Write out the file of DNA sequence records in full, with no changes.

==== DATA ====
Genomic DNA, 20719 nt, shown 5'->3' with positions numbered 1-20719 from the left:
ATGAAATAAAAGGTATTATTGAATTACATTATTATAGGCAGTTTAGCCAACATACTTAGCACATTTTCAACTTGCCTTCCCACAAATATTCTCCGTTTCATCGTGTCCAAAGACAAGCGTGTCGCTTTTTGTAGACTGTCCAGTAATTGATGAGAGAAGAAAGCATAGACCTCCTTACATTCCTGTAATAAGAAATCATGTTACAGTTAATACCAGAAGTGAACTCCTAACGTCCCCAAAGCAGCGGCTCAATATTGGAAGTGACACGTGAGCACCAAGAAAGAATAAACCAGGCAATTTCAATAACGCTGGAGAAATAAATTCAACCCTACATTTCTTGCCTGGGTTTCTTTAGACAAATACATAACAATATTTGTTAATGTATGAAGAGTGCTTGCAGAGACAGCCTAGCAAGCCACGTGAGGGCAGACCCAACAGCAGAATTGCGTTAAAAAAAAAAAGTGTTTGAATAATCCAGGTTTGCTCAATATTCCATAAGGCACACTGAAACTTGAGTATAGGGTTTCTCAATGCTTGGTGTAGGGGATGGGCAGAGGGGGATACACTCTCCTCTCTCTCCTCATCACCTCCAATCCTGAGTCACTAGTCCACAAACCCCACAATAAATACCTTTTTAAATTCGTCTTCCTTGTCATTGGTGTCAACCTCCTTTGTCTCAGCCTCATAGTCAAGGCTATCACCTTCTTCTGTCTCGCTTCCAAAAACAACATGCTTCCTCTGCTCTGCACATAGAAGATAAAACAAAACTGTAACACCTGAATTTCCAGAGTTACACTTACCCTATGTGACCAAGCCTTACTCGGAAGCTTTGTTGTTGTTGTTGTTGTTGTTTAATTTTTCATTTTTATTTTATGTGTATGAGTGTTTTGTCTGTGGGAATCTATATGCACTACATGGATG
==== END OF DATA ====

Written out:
Genomic DNA, 20719 nt, shown 5'->3' with positions numbered 1-20719 from the left:
ATGAAATAAAAGGTATTATTGAATTACATTATTATAGGCAGTTTAGCCAACATACTTAGCACATTTTCAACTTGCCTTCCCACAAATATTCTCCGTTTCATCGTGTCCAAAGACAAGCGTGTCGCTTTTTGTAGACTGTCCAGTAATTGATGAGAGAAGAAAGCATAGACCTCCTTACATTCCTGTAATAAGAAATCATGTTACAGTTAATACCAGAAGTGAACTCCTAACGTCCCCAAAGCAGCGGCTCAATATTGGAAGTGACACGTGAGCACCAAGAAAGAATAAACCAGGCAATTTCAATAACGCTGGAGAAATAAATTCAACCCTACATTTCTTGCCTGGGTTTCTTTAGACAAATACATAACAATATTTGTTAATGTATGAAGAGTGCTTGCAGAGACAGCCTAGCAAGCCACGTGAGGGCAGACCCAACAGCAGAATTGCGTTAAAAAAAAAAAGTGTTTGAATAATCCAGGTTTGCTCAATATTCCATAAGGCACACTGAAACTTGAGTATAGGGTTTCTCAATGCTTGGTGTAGGGGATGGGCAGAGGGGGATACACTCTCCTCTCTCTCCTCATCACCTCCAATCCTGAGTCACTAGTCCACAAACCCCACAATAAATACCTTTTTAAATTCGTCTTCCTTGTCATTGGTGTCAACCTCCTTTGTCTCAGCCTCATAGTCAAGGCTATCACCTTCTTCTGTCTCGCTTCCAAAAACAACATGCTTCCTCTGCTCTGCACATAGAAGATAAAACAAAACTGTAACACCTGAATTTCCAGAGTTACACTTACCCTATGTGACCAAGCCTTACTCGGAAGCTTTGTTGTTGTTGTTGTTGTTGTTTAATTTTTCATTTTTATTTTATGTGTATGAGTGTTTTGTCTGTGGGAATCTATATGCACTACATGGATG